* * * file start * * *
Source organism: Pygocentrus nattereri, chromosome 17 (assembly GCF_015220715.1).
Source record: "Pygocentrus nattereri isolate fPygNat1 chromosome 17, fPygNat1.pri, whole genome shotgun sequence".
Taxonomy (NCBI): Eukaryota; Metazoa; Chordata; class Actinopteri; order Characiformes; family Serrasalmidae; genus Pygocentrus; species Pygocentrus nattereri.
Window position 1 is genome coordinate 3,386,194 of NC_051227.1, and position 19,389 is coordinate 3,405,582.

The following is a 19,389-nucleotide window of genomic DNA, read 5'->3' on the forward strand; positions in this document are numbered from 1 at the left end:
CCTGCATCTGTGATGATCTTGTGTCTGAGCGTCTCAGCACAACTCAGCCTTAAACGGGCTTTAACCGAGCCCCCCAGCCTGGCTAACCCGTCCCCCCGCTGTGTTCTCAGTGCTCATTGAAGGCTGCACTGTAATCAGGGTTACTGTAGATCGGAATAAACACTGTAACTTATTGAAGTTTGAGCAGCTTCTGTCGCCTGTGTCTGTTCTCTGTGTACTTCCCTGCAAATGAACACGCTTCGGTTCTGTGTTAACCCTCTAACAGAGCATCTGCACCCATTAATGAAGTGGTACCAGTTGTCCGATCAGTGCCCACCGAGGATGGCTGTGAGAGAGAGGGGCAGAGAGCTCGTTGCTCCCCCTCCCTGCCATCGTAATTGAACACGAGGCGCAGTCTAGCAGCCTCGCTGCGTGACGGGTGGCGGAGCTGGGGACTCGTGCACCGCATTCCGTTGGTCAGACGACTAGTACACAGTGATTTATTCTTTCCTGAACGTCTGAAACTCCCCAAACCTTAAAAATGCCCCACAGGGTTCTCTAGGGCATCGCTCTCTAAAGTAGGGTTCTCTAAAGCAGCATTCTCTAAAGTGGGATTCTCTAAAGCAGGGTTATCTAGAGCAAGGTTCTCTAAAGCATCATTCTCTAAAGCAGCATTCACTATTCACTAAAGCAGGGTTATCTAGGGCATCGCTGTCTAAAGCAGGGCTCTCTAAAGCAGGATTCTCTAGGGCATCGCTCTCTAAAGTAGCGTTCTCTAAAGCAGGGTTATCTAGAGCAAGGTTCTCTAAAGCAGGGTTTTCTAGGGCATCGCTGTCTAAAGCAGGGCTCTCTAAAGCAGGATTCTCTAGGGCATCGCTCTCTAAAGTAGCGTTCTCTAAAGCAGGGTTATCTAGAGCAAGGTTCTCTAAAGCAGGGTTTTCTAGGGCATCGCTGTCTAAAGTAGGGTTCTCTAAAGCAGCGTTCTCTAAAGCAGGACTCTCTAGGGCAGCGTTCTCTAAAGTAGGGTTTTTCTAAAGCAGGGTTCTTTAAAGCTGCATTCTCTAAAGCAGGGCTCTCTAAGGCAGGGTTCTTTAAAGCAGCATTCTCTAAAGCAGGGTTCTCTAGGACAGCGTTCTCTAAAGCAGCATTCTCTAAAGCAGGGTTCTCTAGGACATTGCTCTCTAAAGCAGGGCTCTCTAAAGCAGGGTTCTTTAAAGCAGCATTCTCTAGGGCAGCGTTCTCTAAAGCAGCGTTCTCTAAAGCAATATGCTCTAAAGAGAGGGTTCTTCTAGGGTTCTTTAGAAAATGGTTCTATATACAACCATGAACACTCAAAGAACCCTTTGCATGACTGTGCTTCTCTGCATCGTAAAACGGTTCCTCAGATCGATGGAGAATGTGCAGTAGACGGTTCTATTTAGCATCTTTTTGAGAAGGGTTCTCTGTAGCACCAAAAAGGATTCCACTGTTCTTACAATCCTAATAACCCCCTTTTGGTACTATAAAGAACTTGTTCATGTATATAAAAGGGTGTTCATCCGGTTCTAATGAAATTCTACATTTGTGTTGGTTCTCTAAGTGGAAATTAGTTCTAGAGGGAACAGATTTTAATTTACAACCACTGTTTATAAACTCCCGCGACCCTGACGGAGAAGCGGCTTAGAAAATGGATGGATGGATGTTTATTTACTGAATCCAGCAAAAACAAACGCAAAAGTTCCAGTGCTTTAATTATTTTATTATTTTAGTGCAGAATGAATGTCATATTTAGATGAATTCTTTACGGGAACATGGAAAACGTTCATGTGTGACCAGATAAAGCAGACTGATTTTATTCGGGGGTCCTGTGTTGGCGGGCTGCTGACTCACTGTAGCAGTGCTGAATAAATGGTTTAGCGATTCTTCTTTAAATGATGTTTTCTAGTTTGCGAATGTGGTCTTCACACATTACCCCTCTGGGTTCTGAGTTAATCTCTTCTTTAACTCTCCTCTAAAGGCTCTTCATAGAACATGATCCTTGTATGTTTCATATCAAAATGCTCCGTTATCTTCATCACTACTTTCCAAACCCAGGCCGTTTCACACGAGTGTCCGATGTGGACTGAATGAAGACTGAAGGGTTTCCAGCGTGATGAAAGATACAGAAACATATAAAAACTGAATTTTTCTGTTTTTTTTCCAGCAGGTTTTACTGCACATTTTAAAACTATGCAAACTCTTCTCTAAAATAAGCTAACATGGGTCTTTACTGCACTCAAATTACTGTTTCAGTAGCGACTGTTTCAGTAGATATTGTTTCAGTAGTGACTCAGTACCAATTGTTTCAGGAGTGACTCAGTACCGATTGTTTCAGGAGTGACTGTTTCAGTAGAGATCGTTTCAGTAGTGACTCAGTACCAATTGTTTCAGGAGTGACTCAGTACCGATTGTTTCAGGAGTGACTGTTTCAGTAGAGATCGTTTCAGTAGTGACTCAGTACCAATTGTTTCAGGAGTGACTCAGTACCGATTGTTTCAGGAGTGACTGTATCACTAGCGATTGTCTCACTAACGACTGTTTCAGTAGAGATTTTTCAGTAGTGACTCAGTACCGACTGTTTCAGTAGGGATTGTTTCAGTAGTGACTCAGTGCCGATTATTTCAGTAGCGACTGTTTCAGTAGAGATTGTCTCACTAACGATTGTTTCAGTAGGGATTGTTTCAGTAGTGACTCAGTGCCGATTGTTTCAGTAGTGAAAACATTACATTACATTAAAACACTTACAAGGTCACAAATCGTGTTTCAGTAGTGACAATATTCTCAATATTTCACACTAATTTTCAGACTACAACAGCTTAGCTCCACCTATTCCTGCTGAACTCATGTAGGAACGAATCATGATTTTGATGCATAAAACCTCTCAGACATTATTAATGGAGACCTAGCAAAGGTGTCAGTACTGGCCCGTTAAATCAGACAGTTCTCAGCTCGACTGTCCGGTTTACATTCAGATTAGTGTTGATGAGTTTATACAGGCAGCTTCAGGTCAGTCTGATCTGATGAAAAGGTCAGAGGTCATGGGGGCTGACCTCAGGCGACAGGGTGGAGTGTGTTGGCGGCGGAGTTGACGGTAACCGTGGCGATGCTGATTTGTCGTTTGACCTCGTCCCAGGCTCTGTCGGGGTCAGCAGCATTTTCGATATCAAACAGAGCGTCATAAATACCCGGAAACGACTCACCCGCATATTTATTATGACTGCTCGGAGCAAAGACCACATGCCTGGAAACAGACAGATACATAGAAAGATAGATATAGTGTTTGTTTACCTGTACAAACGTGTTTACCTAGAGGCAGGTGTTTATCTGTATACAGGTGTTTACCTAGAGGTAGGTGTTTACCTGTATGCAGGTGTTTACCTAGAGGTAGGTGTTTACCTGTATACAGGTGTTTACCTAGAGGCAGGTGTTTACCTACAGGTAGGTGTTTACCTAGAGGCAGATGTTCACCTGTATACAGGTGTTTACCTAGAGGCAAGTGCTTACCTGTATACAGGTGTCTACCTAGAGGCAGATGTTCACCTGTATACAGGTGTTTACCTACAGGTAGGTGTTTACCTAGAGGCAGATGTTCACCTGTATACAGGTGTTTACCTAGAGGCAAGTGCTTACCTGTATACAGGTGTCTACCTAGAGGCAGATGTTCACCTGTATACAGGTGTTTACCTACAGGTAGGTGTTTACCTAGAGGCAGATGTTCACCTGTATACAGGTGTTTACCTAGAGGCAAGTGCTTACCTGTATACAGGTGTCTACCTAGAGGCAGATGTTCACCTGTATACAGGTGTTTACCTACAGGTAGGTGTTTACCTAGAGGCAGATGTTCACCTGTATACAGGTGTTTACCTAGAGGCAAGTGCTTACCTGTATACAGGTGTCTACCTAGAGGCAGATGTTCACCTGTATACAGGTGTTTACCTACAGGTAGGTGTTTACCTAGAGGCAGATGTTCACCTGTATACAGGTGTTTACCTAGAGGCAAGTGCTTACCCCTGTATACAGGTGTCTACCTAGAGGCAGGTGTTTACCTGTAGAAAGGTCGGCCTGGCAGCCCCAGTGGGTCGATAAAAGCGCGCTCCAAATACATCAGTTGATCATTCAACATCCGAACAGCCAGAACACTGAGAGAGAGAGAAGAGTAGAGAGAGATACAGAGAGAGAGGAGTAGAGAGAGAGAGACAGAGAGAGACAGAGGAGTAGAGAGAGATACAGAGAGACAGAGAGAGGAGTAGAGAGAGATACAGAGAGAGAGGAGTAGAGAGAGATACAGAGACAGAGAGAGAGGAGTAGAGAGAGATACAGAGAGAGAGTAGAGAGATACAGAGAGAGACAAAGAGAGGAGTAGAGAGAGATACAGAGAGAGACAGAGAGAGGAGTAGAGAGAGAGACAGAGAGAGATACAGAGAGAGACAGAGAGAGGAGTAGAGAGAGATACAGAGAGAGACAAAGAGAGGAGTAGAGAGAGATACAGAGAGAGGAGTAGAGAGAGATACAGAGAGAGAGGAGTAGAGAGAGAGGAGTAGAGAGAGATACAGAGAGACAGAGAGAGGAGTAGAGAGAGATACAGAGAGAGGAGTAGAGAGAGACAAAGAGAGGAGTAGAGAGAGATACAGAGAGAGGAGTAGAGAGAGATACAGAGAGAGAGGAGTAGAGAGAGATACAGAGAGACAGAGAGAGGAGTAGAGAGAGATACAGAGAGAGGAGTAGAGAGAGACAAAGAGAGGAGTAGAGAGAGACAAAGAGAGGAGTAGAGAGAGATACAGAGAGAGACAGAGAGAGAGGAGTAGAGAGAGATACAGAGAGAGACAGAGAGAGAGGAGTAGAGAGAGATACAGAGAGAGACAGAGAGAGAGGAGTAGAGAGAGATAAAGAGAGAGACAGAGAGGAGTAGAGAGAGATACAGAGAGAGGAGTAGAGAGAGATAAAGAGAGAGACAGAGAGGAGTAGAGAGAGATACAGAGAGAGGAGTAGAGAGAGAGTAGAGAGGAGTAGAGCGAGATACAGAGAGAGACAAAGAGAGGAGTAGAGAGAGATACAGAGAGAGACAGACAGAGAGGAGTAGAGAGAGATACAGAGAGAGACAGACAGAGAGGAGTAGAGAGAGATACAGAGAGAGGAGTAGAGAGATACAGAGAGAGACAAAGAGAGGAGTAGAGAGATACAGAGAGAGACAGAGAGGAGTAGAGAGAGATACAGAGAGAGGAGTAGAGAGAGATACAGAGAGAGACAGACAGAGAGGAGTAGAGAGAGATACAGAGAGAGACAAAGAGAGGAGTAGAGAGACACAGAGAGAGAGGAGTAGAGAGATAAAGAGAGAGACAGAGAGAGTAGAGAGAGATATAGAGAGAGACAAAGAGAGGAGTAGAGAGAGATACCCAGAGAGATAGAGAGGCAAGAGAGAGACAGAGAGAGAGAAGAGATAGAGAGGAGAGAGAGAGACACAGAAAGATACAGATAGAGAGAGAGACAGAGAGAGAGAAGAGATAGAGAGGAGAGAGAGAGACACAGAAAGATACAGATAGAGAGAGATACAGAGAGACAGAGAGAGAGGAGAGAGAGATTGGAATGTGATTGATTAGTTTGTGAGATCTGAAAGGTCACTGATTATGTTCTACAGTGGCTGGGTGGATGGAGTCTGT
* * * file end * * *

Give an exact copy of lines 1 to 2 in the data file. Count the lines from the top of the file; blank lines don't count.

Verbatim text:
Source organism: Pygocentrus nattereri, chromosome 17 (assembly GCF_015220715.1).
Source record: "Pygocentrus nattereri isolate fPygNat1 chromosome 17, fPygNat1.pri, whole genome shotgun sequence".